Guinea is, once again, is at a crossroads with the democratic rebirth promised by Conde a decade ago seemingly far out of reach A particularly strong shock to the system was the  removal of the head of Guinea’s Constitutional Court, Kelefa Sall, a vocal critic of the president, in March 2018. Seven months later, the Minister of Justice  stepped down in protest of the move, leaving a vacuum Conde was only too happy to exploit for his own benefit.

Tensions over constitutional reform have only heightened since then, and the constitutional referendum in March did little to assuage Guinean fears, with less than  one third of the population turning out amid an opposition boycott. At least 32 protesters were killed by police in the run-up to the polls. Deeming that the electoral process fell below the standards for a credible vote, international electoral observers did not participate.

Following the referendum, key international stakeholders, including the EU, ECOWAS, the UN Office in West Africa and the Sahel (UNOWAS), the United States and France all expressed serious concerns over the process’ credibility and inclusiveness.

The opposition movement has given rise to the National Front for the Defence of the Constitution (FNDC), an umbrella group of political parties, labour unions and civic groups campaigning against Conde’s constitutional coup.

At least 32 protesters were killed by police in the run-up to the polls. Deeming that the electoral process fell below the standards for a credible vote, international electoral observers did not participate.

Resetting the term-limit clock and increasing the power of the presidency goes against the wishes of the Guinean population, 82 percent of whom told Afrobarometer that they favour a two-term limit.

Conde, though, now faces an unexpectedly strong challenge in the shape of the country’s former prime minister, Cellou Dalein Diallo.

On the eve of the election Diallo spoke exclusively to this website, saying: “With the unprecedented mobilization of Guinean youth who are determined to ensure a flawless ballot and strict compliance with its outcome, Alpha Conde will commit a very serious fault by abusing the Guineans in their choice, as in 2010 and 2015.”

Diallo, seen as a potent challenger, added: “The aggression  and violence many fear he is about to use can only spill the blood of Guineans who will not allow themselves to be intimidated. Guinea is rich in diversity and the legitimate aspiration of its people is to freely choose its leaders without having to shed blood or sacrifice the lives of young people.

“The international community should anticipate and help Guinea to avoid this mess.”

After two terms of the strongman in power, Guinea has fallen to a lowly 174 out of 189 countries in the Human Development Index. Many fear that if Conde is allowed a third stint at Guinea’s helm, the impoverished African nation is only likely to sink even lower.

Such fears are echoed by Alix Boucher,  of the Africa Centre for Strategic Studies, who said: “The country is now at a crossroads with competing visions for the future. By orchestrating the adoption of a new constitution, Condé evidently wishes to consolidate power within the office of the presidency."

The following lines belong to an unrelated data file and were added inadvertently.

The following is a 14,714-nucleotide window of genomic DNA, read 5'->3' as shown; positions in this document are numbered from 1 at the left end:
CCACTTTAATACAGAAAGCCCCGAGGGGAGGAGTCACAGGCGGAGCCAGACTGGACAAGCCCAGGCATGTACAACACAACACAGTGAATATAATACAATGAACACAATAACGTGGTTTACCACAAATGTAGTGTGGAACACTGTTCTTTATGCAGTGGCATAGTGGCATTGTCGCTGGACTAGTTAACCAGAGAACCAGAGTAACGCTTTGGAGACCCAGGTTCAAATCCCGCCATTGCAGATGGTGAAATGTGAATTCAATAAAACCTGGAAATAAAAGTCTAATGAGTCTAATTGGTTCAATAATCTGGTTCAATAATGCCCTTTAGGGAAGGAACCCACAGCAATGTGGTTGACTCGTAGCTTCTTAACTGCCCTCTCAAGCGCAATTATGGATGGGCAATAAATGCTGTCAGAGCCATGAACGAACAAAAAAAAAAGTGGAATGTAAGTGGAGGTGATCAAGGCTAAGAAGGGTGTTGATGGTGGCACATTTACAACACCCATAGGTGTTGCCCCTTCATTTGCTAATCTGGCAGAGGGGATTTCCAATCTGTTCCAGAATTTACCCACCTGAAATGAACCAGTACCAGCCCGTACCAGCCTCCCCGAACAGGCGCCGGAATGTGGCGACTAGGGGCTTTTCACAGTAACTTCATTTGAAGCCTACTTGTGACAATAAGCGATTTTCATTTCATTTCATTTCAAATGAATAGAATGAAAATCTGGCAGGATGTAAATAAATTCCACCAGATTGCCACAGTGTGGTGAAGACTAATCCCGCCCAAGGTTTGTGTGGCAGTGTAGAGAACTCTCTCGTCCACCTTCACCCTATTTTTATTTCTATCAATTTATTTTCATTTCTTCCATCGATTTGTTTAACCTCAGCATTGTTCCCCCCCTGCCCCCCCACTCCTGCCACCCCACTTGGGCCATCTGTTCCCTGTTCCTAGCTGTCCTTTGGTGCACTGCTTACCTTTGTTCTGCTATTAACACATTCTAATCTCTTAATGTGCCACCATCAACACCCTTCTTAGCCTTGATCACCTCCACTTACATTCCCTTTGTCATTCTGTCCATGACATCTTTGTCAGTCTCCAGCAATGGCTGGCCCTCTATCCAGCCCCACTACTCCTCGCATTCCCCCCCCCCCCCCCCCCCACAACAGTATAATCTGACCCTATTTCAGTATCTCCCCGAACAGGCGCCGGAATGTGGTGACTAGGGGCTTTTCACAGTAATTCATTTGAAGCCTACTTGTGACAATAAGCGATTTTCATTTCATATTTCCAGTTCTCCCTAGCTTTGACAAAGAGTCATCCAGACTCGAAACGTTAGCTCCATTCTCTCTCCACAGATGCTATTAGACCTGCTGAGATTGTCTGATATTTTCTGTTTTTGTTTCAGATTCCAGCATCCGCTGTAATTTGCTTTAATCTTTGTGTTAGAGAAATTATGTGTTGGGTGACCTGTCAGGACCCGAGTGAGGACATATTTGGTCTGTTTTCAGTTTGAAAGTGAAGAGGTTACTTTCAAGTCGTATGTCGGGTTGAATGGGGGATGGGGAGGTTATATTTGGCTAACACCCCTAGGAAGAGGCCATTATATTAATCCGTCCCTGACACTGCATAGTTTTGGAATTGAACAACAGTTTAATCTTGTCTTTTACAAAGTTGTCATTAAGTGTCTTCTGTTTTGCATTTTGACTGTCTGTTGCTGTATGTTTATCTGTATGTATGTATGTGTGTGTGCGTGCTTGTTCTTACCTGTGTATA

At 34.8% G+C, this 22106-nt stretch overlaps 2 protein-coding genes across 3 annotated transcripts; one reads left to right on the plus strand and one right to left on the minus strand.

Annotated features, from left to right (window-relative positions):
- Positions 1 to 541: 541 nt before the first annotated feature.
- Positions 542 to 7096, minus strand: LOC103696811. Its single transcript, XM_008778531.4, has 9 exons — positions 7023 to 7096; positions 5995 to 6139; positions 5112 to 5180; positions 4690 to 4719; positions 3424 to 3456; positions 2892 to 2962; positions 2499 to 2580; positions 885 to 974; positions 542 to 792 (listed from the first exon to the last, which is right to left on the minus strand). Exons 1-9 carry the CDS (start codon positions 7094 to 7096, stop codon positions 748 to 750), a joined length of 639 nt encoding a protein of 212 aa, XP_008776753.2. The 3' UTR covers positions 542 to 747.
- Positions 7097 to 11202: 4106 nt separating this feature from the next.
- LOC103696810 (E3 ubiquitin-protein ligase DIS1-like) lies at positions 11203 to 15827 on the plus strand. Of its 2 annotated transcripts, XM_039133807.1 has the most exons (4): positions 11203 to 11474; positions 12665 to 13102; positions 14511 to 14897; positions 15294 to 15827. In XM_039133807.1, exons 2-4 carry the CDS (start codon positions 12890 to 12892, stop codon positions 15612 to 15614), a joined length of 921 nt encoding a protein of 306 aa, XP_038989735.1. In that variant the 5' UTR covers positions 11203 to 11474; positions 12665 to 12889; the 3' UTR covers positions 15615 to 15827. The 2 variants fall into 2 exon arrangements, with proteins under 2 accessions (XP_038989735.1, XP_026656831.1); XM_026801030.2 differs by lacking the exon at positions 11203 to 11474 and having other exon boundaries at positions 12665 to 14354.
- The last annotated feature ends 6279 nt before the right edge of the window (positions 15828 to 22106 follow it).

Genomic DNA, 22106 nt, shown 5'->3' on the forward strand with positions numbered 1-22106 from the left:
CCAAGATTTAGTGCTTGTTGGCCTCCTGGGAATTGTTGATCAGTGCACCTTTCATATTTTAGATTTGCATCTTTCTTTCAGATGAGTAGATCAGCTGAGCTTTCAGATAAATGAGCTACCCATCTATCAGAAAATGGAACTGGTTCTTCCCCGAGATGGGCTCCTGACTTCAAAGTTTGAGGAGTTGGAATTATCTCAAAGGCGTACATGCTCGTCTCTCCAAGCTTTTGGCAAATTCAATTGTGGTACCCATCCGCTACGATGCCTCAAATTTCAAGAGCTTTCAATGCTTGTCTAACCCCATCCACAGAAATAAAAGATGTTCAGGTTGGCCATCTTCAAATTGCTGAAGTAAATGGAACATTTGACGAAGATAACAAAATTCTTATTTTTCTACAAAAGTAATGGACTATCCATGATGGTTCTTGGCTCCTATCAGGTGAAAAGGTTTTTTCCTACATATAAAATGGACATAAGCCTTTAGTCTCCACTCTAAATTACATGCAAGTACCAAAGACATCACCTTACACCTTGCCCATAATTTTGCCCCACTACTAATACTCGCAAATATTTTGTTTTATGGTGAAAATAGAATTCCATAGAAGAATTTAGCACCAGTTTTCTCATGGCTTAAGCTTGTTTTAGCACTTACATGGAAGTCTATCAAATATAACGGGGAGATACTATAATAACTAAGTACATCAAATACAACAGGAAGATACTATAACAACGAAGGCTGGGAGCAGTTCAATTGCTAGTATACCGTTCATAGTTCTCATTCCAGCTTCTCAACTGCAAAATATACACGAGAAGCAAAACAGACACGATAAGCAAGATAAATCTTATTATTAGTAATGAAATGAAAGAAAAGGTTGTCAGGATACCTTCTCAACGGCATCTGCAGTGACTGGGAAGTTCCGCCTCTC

He wants the EU and other human rights defenders  to urge Condé’s government to allow free and fair elections and refrain from cracking down on protesters and the opposition.

Elsewhere, an editorial by European Views, an EU-focused news platform, noted that the “dubious legality” of the referendum earlier this year prompted only a  “lukewarm” rebuke from the EU.

Within just a few days of announcing his candidacy, Diallo had won the vociferous support of thousands of his countrymen but Amnesty International also found evidence of “intimidatory tactics” being used by Condé’s camp.

Conde has, noted the charity, closed borders with both Guinea-Bissau and Senegal in an attempt to disefranchize the high number of Diallo-supporting expatriates in both countries, seized Diallo’s campaign materials and apparently interfered with the electoral roll itself.

Many argue that, in the face of such skullduggery, it is vital that external powers do more than just express the “deep regrets” conveyed by the EU when Condé first attempted to bend the constitution to his will.

European Views says: “Given that President Trump has apparently abdicated the USA’s mantle of global leadership, it’s now more important than ever that the EU stands up for democracy around the world.

“The results of what happens when it is trampled underfoot are currently playing out in Belarus; a similarly rigged election, followed by a brutal clampdown on peaceful protests, could be on the cards in Guinea too.

“The time to prevent such a nightmare scenario from repeating itself on African soil is now: the EU, Guinea’s  most important trade partner, must act decisively and expeditiously if it is to avoid Guinea becoming another Belarus in just a few weeks’ time.”

Coincidentally, the European Parliament is this week marking Africa Week where the focus is on "all things Africa".

While it is usually under the EU radar, events in the Guinea in the next few days will be very much under the spotlight in Brussels and other capitals.

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EU Reporter publishes articles from a variety of outside sources which express a wide range of viewpoints. The positions taken in these articles are not necessarily those of EU Reporter.